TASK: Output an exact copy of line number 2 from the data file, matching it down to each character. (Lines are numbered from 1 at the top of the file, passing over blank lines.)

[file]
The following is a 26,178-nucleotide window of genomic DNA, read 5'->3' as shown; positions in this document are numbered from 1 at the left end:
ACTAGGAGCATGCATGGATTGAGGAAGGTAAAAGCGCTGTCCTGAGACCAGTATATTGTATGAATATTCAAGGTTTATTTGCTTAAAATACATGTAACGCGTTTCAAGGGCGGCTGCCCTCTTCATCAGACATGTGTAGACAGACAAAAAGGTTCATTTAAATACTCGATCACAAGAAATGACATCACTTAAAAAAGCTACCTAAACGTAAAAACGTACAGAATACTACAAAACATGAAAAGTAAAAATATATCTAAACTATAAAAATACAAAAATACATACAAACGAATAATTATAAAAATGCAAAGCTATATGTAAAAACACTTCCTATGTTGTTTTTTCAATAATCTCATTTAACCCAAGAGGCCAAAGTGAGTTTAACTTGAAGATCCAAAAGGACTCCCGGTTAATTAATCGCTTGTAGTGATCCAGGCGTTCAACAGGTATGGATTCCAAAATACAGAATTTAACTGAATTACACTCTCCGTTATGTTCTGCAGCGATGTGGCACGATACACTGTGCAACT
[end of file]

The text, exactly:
ACTAGGAGCATGCATGGATTGAGGAAGGTAAAAGCGCTGTCCTGAGACCAGTATATTGTATGAATATTCAAGGTTTATTTGCTTAAAATACATGTAACGCGTTTCAAGGGCGGCTGCCCTCTTCATCAGACATGTGTAGACAGACAAAAAGGTTCATTTAAATACTCGATCACAAGAAATGACATCACTTAAAAAAGCTACCTAAACGTAAAAACGTACAGAATACTACAAAACATGAAAAGTAAAAATATATCTAAACTATAAAAATACAAAAATACATACAAACGAATAATTATAAAAATGCAAAGCTATATGTAAAAACACTTCCTATGTTGTTTTTTCAATAATCTCATTTAACCCAAGAGGCCAAAGTGAGTTTAACTTGAAGATCCAAAAGGACTCCCGGTTAATTAATCGCTTGTAGTGATCCAGGCGTTCAACAGGTATGGATTCCAAAATACAGAATTTAACTGAATTACACTCTCCGTTATGTTCTGCAGCGATGTGGCACGATACACTGTGCAACT